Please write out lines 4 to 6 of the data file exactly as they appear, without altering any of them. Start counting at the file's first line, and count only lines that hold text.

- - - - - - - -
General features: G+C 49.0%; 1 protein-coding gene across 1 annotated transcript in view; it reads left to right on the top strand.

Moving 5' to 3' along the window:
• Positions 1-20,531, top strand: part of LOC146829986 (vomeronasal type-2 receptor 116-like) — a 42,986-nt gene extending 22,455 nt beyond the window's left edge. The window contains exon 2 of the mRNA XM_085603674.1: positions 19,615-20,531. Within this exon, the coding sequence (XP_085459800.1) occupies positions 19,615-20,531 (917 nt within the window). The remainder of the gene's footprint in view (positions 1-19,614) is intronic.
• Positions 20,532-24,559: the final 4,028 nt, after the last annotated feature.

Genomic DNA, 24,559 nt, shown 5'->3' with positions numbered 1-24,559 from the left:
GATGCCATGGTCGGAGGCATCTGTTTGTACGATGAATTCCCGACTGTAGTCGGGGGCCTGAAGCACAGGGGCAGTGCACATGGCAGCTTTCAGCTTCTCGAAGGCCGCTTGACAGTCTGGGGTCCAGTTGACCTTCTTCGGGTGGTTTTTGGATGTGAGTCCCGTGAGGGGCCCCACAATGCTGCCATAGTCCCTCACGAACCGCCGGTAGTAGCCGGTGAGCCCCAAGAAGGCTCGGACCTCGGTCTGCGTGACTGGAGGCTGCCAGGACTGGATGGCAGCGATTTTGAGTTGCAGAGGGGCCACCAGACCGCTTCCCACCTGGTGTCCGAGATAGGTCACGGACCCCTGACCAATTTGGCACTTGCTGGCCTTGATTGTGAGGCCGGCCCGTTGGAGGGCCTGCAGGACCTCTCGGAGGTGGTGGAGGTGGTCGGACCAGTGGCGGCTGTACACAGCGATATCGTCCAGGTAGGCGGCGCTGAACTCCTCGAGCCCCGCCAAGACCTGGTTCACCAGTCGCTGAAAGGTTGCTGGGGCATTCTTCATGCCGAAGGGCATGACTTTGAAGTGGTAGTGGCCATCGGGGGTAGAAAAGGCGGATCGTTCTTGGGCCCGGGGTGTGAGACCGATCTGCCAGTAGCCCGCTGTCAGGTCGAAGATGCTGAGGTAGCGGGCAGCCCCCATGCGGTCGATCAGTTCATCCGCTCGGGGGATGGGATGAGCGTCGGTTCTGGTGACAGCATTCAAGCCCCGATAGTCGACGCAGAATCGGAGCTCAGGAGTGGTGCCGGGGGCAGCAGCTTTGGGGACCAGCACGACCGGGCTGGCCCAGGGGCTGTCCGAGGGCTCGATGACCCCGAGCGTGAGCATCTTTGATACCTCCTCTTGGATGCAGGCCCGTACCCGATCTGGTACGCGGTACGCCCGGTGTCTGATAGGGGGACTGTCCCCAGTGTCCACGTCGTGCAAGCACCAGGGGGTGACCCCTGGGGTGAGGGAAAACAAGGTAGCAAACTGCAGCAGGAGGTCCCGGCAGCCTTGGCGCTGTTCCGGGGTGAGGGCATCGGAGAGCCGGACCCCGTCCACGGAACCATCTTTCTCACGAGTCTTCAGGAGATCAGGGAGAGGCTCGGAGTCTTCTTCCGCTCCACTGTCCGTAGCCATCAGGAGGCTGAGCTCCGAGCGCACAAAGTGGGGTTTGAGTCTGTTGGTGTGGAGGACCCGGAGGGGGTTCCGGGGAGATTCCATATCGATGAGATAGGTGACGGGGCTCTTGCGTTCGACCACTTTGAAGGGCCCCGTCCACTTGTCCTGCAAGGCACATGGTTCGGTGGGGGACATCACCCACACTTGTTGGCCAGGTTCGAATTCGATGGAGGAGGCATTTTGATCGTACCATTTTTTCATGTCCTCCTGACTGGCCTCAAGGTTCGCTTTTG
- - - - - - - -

• Positions 20,532-24,559: the final 4,028 nt, after the last annotated feature.

Genomic DNA, 24,559 nt, shown 5'->3' with positions numbered 1-24,559 from the left:
GATGCCATGGTCGGAGGCATCTGTTTGTACGATGAATTCCCGACTGTAGTCGGGGGCCTGAAGCACAGGGGCAGTGCACATGGCAGCTTTCAGCTTCTCGAAGGCCGCTTGACAGTCTGGGGTCCAGTTGACCTTCTTCGGGTGGTTTTTGGATGTGAGTCCCGTGAGGGGCCCCACAATGCTGCCATAGTCCCTCACGAACCGCCGGTAGTAGCCGGTGAGCCCCAAGAAGGCTCGGACCTCGGTCTGCGTGACTGGAGGCTGCCAGGACTGGATGGCAGCGATTTTGAGTTGCAGAGGGGCCACCAGACCGCTTCCCACCTGGTGTCCGAGATAGGTCACGGACCCCTGACCAATTTGGCACTTGCTGGCCTTGATTGTGAGGCCGGCCCGTTGGAGGGCCTGCAGGACCTCTCGGAGGTGGTGGAGGTGGTCGGACCAGTGGCGGCTGTACACAGCGATATCGTCCAGGTAGGCGGCGCTGAACTCCTCGAGCCCCGCCAAGACCTGGTTCACCAGTCGCTGAAAGGTTGCTGGGGCATTCTTCATGCCGAAGGGCATGACTTTGAAGTGGTAGTGGCCATCGGGGGTAGAAAAGGCGGATCGTTCTTGGGCCCGGGGTGTGAGACCGATCTGCCAGTAGCCCGCTGTCAGGTCGAAGATGCTGAGGTAGCGGGCAGCCCCCATGCGGTCGATCAGTTCATCCGCTCGGGGGATGGGATGAGCGTCGGTTCTGGTGACAGCATTCAAGCCCCGATAGTCGACGCAGAATCGGAGCTCAGGAGTGGTGCCGGGGGCAGCAGCTTTGGGGACCAGCACGACCGGGCTGGCCCAGGGGCTGTCCGAGGGCTCGATGACCCCGAGCGTGAGCATCTTTGATACCTCCTCTTGGATGCAGGCCCGTACCCGATCTGGTACGCGGTACGCCCGGTGTCTGATAGGGGGACTGTCCCCAGTGTCCACGTCGTGCAAGCACCAGGGGGTGACCCCTGGGGTGAGGGAAAACAAGGTAGCAAACTGCAGCAGGAGGTCCCGGCAGCCTTGGCGCTGTTCCGGGGTGAGGGCATCGGAGAGCCGGACCCCGTCCACGGAACCATCTTTCTCACGAGTCTTCAGGAGATCAGGGAGAGGCTCGGAGTCTTCTTCCGCTCCACTGTCCGTAGCCATCAGGAGGCTGAGCTCCGAGCGCACAAAGTGGGGTTTGAGTCTGTTGGTGTGGAGGACCCGGAGGGGGTTCCGGGGAGATTCCATATCGATGAGATAGGTGACGGGGCTCTTGCGTTCGACCACTTTGAAGGGCCCCGTCCACTTGTCCTGCAAGGCACATGGTTCGGTGGGGGACATCACCCACACTTGTTGGCCAGGTTCGAATTCGATGGAGGAGGCATTTTGATCGTACCATTTTTTCATGTCCTCCTGACTGGCCTCAAGGTTCGCTTTTG